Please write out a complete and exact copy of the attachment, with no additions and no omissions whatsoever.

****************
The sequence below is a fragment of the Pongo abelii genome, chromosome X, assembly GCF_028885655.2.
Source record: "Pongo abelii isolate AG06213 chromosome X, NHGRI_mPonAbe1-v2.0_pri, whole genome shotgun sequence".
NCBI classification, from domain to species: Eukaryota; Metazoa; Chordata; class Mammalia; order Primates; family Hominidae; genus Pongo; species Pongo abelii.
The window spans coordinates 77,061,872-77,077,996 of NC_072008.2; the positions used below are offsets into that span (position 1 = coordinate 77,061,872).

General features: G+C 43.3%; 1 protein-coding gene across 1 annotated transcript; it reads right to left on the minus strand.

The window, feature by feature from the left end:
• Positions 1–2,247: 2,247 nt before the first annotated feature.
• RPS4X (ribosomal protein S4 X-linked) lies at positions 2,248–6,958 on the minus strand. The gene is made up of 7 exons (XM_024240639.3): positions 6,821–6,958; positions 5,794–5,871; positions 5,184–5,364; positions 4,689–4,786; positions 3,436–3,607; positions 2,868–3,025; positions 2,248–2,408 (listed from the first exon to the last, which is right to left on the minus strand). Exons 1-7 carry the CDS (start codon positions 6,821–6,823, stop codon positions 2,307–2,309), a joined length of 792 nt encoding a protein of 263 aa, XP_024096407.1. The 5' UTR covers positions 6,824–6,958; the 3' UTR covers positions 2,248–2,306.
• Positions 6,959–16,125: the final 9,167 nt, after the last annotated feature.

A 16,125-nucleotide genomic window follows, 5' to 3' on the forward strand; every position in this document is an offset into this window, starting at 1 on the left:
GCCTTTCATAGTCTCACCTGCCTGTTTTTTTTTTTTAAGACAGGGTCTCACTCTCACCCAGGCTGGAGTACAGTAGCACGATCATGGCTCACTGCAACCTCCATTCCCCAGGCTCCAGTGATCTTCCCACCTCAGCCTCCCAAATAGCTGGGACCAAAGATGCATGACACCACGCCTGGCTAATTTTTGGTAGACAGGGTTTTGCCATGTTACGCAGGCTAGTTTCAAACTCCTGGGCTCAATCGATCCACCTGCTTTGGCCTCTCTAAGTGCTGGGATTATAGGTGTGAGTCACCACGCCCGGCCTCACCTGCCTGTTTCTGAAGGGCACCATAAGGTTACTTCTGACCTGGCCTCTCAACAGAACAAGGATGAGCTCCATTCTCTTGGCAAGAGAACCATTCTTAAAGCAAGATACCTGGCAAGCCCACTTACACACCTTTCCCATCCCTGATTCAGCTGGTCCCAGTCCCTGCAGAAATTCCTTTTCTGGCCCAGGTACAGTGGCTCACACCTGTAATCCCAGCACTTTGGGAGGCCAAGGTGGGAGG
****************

The sequence below is a fragment of the Pongo abelii genome, chromosome X, assembly GCF_028885655.2.
Source record: "Pongo abelii isolate AG06213 chromosome X, NHGRI_mPonAbe1-v2.0_pri, whole genome shotgun sequence".
NCBI classification, from domain to species: Eukaryota; Metazoa; Chordata; class Mammalia; order Primates; family Hominidae; genus Pongo; species Pongo abelii.
The window spans coordinates 77,061,872-77,077,996 of NC_072008.2; the positions used below are offsets into that span (position 1 = coordinate 77,061,872).

General features: G+C 43.3%; 1 protein-coding gene across 1 annotated transcript; it reads right to left on the minus strand.

The window, feature by feature from the left end:
• Positions 1–2,247: 2,247 nt before the first annotated feature.
• RPS4X (ribosomal protein S4 X-linked) lies at positions 2,248–6,958 on the minus strand. The gene is made up of 7 exons (XM_024240639.3): positions 6,821–6,958; positions 5,794–5,871; positions 5,184–5,364; positions 4,689–4,786; positions 3,436–3,607; positions 2,868–3,025; positions 2,248–2,408 (listed from the first exon to the last, which is right to left on the minus strand). Exons 1-7 carry the CDS (start codon positions 6,821–6,823, stop codon positions 2,307–2,309), a joined length of 792 nt encoding a protein of 263 aa, XP_024096407.1. The 5' UTR covers positions 6,824–6,958; the 3' UTR covers positions 2,248–2,306.
• Positions 6,959–16,125: the final 9,167 nt, after the last annotated feature.

A 16,125-nucleotide genomic window follows, 5' to 3' on the forward strand; every position in this document is an offset into this window, starting at 1 on the left:
GCCTTTCATAGTCTCACCTGCCTGTTTTTTTTTTTTAAGACAGGGTCTCACTCTCACCCAGGCTGGAGTACAGTAGCACGATCATGGCTCACTGCAACCTCCATTCCCCAGGCTCCAGTGATCTTCCCACCTCAGCCTCCCAAATAGCTGGGACCAAAGATGCATGACACCACGCCTGGCTAATTTTTGGTAGACAGGGTTTTGCCATGTTACGCAGGCTAGTTTCAAACTCCTGGGCTCAATCGATCCACCTGCTTTGGCCTCTCTAAGTGCTGGGATTATAGGTGTGAGTCACCACGCCCGGCCTCACCTGCCTGTTTCTGAAGGGCACCATAAGGTTACTTCTGACCTGGCCTCTCAACAGAACAAGGATGAGCTCCATTCTCTTGGCAAGAGAACCATTCTTAAAGCAAGATACCTGGCAAGCCCACTTACACACCTTTCCCATCCCTGATTCAGCTGGTCCCAGTCCCTGCAGAAATTCCTTTTCTGGCCCAGGTACAGTGGCTCACACCTGTAATCCCAGCACTTTGGGAGGCCAAGGTGGGAGG